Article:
The world’s largest LNG company, Shell said Friday it will work with the UK government and European institutions on any implications for its business from Britain’s decision to leave the European Union (EU).
Britain is expected to submit an application to leave the EU following Thursday’s referendum, after which the country would have two years to negotiate an exit.
A Shell spokesman said: “Although Shell was in favour of the UK remaining in the EU, we respect the decision of the majority of the British people who voted to elect to leave.
We will work with the UK government and European institutions on any implications for us.”
Prime Minister David Cameron said on Friday this could be Britain’s “biggest decision in its history” as he was announcing he is to step down by October as Britain voted to leave the EU.
Leaving the EU could make UK energy infrastructure investment costlier and delay new projects at a time when the country needs to plug a looming electricity supply gap, according to Reuters.
BP and Shell are among energy companies who already warned about the potential downside of Brexit (British exit from the European Union).
However, the implications of Britain’s exit from the EU is yet to be seen.
UK gas, LNG
Global law firm Norton Rose Fulbright said in a comment earlier this year that for Brexit to have an effect on UK gas prices, it would need to lead to consequences such as export tariffs imposed on EU gas flowing to the UK.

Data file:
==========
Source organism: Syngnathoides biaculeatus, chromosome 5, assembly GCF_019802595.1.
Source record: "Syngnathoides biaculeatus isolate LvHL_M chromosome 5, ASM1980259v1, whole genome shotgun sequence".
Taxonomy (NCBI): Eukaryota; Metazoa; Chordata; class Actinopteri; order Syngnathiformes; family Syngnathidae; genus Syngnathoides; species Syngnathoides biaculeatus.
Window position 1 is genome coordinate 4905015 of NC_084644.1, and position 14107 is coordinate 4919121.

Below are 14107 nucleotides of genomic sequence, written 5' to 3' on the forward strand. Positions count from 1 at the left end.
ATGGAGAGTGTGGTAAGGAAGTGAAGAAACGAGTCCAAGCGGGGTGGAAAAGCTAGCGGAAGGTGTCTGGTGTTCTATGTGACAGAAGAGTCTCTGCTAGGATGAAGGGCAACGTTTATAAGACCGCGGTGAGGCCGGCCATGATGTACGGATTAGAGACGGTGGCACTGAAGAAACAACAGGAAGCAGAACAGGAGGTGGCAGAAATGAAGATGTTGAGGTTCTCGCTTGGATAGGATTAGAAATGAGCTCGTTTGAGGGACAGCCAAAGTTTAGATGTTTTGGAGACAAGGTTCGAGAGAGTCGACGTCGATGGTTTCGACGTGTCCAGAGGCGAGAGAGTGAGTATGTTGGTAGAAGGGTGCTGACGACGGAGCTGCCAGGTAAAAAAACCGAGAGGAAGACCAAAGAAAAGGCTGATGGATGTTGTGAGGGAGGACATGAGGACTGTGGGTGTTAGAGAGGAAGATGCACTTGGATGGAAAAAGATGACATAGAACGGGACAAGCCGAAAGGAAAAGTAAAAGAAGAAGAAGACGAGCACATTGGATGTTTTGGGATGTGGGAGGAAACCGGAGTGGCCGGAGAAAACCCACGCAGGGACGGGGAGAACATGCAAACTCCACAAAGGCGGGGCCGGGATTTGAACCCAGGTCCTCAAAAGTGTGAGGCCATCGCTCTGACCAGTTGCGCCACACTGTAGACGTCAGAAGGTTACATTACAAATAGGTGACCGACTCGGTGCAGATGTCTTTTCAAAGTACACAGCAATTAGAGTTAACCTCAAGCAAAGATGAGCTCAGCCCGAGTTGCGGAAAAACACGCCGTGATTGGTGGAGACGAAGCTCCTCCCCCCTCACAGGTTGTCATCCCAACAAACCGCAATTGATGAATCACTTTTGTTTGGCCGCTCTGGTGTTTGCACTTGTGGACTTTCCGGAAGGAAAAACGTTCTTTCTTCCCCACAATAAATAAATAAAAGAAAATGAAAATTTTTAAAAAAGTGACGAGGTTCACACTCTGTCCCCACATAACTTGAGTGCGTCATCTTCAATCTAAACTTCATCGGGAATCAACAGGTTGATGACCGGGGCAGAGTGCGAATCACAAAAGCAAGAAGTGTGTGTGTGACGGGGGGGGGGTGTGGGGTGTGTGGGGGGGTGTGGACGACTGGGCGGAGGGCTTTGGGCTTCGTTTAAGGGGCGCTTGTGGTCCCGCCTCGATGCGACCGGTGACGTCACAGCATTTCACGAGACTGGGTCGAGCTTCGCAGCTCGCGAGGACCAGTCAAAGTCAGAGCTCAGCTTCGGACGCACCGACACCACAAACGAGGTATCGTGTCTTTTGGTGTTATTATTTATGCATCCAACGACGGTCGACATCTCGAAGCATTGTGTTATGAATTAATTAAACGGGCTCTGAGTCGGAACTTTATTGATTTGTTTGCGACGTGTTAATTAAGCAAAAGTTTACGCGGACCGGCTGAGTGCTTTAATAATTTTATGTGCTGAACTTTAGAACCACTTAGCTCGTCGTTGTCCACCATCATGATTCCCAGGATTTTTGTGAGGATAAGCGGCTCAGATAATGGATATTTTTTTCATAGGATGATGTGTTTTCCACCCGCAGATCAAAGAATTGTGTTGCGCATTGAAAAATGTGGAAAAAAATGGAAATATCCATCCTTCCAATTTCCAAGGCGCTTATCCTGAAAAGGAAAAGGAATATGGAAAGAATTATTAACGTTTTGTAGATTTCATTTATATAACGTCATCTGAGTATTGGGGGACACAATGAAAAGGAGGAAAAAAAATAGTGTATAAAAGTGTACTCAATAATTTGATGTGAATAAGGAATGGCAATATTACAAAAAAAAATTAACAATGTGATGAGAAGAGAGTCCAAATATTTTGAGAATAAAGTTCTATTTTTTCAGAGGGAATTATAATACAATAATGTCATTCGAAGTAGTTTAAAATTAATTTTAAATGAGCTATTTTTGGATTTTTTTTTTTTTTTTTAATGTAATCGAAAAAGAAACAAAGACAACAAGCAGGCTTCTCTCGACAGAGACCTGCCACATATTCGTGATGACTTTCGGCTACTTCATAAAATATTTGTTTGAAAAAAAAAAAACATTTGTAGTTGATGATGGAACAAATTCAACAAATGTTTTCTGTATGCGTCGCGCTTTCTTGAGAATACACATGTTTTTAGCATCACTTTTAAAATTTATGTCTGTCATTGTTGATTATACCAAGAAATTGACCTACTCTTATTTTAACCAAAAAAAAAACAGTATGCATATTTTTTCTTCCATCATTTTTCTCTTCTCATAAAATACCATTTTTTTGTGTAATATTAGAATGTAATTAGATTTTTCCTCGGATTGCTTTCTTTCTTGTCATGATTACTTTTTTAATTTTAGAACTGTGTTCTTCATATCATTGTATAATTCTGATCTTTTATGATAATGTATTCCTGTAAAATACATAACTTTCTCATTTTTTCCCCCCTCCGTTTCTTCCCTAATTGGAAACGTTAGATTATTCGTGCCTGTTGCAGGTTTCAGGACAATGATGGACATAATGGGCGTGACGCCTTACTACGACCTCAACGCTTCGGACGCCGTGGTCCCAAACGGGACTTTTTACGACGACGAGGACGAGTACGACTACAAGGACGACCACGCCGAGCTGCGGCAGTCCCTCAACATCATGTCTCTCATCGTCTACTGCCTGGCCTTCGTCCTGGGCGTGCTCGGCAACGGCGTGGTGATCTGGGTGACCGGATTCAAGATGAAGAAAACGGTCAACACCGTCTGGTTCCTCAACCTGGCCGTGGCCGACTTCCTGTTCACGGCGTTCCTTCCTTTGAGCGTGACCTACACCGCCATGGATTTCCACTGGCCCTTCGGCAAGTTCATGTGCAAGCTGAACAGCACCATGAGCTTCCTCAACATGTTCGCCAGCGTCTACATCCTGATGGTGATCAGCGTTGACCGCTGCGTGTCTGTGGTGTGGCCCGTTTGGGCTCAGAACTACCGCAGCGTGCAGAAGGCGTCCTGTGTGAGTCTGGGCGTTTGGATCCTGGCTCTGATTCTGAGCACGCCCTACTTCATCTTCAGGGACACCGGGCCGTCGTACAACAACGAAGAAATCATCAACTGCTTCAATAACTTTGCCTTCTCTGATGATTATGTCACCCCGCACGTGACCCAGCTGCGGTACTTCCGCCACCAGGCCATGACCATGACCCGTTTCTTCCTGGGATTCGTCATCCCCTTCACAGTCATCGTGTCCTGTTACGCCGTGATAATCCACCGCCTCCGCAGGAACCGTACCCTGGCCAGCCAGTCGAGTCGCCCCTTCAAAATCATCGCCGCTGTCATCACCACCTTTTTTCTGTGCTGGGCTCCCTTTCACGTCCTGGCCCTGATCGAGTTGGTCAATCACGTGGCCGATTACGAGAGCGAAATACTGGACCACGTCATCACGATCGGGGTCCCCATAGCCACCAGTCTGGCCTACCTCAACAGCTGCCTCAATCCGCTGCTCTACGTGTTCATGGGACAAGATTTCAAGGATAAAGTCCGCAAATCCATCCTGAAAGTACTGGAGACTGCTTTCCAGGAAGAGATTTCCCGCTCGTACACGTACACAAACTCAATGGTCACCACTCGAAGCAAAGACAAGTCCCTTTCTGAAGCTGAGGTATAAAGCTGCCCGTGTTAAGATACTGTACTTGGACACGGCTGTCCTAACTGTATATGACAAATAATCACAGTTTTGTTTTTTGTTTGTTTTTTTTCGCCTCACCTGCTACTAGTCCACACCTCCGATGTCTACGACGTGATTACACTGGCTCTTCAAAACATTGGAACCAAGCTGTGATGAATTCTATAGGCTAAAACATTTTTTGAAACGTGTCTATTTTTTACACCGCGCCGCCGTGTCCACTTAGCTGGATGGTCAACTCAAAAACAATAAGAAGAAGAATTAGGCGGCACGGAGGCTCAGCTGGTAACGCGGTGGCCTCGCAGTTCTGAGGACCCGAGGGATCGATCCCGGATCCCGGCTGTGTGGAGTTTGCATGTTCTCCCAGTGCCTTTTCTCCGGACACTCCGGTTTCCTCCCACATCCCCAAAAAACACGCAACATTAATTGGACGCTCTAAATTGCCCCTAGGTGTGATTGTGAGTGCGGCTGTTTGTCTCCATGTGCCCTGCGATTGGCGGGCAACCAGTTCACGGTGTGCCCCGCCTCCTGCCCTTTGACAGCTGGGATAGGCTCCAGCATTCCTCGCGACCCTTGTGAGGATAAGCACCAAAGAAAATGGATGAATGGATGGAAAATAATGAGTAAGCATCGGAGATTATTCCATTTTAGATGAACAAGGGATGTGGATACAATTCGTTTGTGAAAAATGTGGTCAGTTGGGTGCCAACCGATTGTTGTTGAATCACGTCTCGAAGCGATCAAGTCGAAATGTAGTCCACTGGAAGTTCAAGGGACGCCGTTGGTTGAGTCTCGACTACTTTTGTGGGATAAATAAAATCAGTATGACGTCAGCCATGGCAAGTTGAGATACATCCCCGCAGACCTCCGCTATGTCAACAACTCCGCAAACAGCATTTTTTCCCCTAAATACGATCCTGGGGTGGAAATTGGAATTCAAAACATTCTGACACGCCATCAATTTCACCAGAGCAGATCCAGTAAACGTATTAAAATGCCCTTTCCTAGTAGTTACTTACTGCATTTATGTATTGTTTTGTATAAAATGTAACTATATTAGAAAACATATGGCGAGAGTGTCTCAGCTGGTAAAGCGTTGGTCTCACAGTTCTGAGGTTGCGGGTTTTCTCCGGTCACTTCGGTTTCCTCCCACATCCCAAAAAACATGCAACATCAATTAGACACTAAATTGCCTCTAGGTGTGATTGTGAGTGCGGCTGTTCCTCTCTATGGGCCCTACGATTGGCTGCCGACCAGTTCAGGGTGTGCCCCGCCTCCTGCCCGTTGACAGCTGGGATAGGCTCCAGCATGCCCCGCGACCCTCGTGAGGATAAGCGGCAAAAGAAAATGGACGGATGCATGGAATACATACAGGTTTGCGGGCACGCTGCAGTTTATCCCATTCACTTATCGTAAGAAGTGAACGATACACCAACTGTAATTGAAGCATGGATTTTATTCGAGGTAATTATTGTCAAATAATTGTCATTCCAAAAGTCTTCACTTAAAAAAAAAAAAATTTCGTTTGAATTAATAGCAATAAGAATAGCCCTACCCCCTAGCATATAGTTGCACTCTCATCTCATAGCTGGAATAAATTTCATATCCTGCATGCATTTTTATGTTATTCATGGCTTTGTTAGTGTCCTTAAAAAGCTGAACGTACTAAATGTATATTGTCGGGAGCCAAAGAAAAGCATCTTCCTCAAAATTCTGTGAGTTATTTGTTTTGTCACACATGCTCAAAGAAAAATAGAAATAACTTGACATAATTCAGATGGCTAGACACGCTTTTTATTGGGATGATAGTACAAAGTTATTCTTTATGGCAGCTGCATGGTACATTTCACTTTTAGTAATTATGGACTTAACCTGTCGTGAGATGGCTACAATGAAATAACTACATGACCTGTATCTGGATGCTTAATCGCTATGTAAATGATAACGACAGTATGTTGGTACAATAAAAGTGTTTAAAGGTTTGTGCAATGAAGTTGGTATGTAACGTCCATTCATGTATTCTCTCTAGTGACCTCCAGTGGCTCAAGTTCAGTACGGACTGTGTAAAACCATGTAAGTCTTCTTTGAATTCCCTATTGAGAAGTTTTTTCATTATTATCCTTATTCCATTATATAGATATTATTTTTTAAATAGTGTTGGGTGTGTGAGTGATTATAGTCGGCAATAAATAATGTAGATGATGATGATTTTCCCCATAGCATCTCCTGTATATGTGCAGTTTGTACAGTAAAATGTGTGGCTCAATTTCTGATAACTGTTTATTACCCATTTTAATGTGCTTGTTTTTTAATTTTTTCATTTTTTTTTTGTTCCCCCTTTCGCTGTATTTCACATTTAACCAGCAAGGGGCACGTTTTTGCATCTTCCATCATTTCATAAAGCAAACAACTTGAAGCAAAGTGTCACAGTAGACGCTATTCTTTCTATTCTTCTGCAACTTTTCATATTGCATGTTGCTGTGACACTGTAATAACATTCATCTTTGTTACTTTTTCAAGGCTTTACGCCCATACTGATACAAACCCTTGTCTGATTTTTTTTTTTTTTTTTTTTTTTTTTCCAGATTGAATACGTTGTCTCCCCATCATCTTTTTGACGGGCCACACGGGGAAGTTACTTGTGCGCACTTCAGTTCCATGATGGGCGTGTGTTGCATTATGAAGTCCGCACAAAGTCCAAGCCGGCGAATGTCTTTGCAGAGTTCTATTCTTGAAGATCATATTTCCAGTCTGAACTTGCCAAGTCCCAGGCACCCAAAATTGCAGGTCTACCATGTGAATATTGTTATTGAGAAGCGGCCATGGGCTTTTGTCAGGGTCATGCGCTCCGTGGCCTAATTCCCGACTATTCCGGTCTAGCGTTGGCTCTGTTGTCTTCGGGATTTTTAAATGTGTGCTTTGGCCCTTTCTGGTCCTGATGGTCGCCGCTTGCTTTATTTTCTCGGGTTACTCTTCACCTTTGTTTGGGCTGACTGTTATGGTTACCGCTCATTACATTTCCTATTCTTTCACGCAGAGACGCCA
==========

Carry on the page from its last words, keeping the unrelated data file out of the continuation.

Besides pipeline imports, Britain imports chilled gas via three LNG import terminals, namely the South Hook terminal and Dragon LNG in the port of Milford Haven, and the Grain LNG terminal on the Isle of Grain.
“As the infrastructure is already largely in place, we would expect operations and gas flows to continue as normal, irrespective of any Brexit,” Norton Rose Fulbright said.
LNG accounted for only 13 per cent of UK gas supply in 2015 but there is “room for this to increase given current spare capacity and with a fourth import terminal due to start up later this year (offshore Barrowin-Furness)”.
However, whether or not the UK will be an attractive destination for spare LNG volumes is more likely to be driven by the price of gas in the UK market than any other factor, the law firm added.